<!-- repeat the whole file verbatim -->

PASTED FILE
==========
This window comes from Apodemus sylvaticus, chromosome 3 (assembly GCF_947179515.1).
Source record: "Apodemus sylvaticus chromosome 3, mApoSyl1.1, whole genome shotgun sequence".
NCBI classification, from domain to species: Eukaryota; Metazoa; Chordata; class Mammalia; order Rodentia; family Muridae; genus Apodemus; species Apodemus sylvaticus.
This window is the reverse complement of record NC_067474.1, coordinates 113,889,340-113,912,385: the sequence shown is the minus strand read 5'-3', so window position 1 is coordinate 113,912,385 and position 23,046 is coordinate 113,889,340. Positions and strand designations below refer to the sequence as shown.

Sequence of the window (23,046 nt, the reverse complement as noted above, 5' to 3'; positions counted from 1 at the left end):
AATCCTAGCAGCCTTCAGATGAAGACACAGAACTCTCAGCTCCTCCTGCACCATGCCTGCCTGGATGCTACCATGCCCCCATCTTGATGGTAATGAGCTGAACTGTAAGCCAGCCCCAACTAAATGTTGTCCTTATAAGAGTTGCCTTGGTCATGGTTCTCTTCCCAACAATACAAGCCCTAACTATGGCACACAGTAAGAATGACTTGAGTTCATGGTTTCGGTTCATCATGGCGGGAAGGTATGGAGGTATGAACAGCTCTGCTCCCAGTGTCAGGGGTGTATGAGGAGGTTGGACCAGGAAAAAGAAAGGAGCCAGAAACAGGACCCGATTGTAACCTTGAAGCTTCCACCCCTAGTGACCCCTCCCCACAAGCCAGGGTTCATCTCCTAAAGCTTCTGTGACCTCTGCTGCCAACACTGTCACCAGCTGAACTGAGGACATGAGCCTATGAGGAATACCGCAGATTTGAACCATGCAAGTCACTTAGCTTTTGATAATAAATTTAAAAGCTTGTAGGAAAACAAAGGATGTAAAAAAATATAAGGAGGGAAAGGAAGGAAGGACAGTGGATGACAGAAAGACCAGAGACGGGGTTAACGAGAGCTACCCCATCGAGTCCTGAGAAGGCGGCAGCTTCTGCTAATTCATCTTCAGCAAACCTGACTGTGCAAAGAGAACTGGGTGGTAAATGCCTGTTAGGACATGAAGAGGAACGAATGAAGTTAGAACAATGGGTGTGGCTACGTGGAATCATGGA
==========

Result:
This window comes from Apodemus sylvaticus, chromosome 3 (assembly GCF_947179515.1).
Source record: "Apodemus sylvaticus chromosome 3, mApoSyl1.1, whole genome shotgun sequence".
NCBI classification, from domain to species: Eukaryota; Metazoa; Chordata; class Mammalia; order Rodentia; family Muridae; genus Apodemus; species Apodemus sylvaticus.
This window is the reverse complement of record NC_067474.1, coordinates 113,889,340-113,912,385: the sequence shown is the minus strand read 5'-3', so window position 1 is coordinate 113,912,385 and position 23,046 is coordinate 113,889,340. Positions and strand designations below refer to the sequence as shown.

Sequence of the window (23,046 nt, the reverse complement as noted above, 5' to 3'; positions counted from 1 at the left end):
AATCCTAGCAGCCTTCAGATGAAGACACAGAACTCTCAGCTCCTCCTGCACCATGCCTGCCTGGATGCTACCATGCCCCCATCTTGATGGTAATGAGCTGAACTGTAAGCCAGCCCCAACTAAATGTTGTCCTTATAAGAGTTGCCTTGGTCATGGTTCTCTTCCCAACAATACAAGCCCTAACTATGGCACACAGTAAGAATGACTTGAGTTCATGGTTTCGGTTCATCATGGCGGGAAGGTATGGAGGTATGAACAGCTCTGCTCCCAGTGTCAGGGGTGTATGAGGAGGTTGGACCAGGAAAAAGAAAGGAGCCAGAAACAGGACCCGATTGTAACCTTGAAGCTTCCACCCCTAGTGACCCCTCCCCACAAGCCAGGGTTCATCTCCTAAAGCTTCTGTGACCTCTGCTGCCAACACTGTCACCAGCTGAACTGAGGACATGAGCCTATGAGGAATACCGCAGATTTGAACCATGCAAGTCACTTAGCTTTTGATAATAAATTTAAAAGCTTGTAGGAAAACAAAGGATGTAAAAAAATATAAGGAGGGAAAGGAAGGAAGGACAGTGGATGACAGAAAGACCAGAGACGGGGTTAACGAGAGCTACCCCATCGAGTCCTGAGAAGGCGGCAGCTTCTGCTAATTCATCTTCAGCAAACCTGACTGTGCAAAGAGAACTGGGTGGTAAATGCCTGTTAGGACATGAAGAGGAACGAATGAAGTTAGAACAATGGGTGTGGCTACGTGGAATCATGGA